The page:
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voracity

[vaw-ras-i-tee, voh-, vuh-]
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noun
  1. the condition or quality of being voracious.
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Origin of voracity

1520–30; < Latin vorācitās, equivalent to vorāc- (stem of vorāx) gluttonous + -itās -ity
Dictionary.com Unabridged Based on the Random House Unabridged Dictionary, © Random House, Inc. 2018

Examples from the Web for voracity

Historical Examples

  • This voracity must be peculiar to the inhabitants of cold countries, said Altamont.

    The Field of Ice

    Jules Verne

  • These she produced likewise; and he ate and drank with the voracity of a famished hound.

    Barnaby Rudge

    Charles Dickens

  • A candle of yellow wax illuminated this scene of voracity and revery.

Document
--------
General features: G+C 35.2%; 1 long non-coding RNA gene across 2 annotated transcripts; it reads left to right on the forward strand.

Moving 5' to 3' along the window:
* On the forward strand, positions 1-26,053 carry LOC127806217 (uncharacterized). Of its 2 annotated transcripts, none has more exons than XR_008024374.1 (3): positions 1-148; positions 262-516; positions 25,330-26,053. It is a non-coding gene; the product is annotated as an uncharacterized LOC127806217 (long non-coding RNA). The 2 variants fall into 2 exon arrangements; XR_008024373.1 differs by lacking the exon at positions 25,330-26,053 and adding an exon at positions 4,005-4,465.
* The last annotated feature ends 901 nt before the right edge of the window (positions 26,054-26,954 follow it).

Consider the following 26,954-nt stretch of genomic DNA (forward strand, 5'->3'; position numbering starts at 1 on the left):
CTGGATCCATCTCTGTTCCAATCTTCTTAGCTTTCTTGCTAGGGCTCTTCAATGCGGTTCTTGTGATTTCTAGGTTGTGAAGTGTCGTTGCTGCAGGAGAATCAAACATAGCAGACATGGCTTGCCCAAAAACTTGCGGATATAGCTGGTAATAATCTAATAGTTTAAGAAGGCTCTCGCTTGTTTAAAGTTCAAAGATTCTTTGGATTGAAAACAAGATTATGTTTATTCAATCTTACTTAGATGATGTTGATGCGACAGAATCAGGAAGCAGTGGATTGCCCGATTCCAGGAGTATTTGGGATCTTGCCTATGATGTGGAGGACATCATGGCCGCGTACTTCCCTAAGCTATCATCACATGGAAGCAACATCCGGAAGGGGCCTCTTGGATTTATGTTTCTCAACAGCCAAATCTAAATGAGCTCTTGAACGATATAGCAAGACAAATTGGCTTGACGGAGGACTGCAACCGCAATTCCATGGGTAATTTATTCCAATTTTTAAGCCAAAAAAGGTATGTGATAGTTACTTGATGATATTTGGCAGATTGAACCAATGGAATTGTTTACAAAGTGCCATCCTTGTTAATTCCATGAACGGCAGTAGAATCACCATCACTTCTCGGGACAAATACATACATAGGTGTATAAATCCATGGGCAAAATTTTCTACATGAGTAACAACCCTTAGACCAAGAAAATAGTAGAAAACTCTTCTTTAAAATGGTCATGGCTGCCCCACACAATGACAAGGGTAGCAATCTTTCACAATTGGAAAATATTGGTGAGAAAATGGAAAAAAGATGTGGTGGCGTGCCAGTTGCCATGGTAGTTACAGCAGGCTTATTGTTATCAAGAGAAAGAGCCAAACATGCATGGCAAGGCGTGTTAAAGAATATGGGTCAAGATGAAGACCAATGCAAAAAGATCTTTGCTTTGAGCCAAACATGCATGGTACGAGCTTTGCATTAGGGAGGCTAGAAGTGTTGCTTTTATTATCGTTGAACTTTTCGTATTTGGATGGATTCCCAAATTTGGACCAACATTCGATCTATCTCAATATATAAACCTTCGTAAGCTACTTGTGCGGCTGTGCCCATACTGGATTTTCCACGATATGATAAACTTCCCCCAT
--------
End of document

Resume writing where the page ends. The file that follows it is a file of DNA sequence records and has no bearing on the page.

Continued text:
• He preys only on the smallest quadrupeds, and with all his voracity he is an arrant poltroon.

    The Bush Boys

    Captain Mayne Reid

  • Indeed, our means of taking them were as simple as their voracity was great.

    The Little Savage

    Captain Frederick Marryat


Word Origin and History for voracity

n.

1520s, from Middle French voracité (14c.) or directly from Latin voracitatem (nominative voracitas) "greediness, ravenousness," from vorax (genitive voracis) "greedy," from vorare "to devour," from PIE root *gwer- "to swallow, devour" (cf. Sanskrit girati "he swallows," garah "drink;" Greek bora "food;" Lithuanian geriu "to drink;" Old Church Slavonic ziro "to swallow," grulo "gullet").

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Online Etymology Dictionary, © 2010 Douglas Harper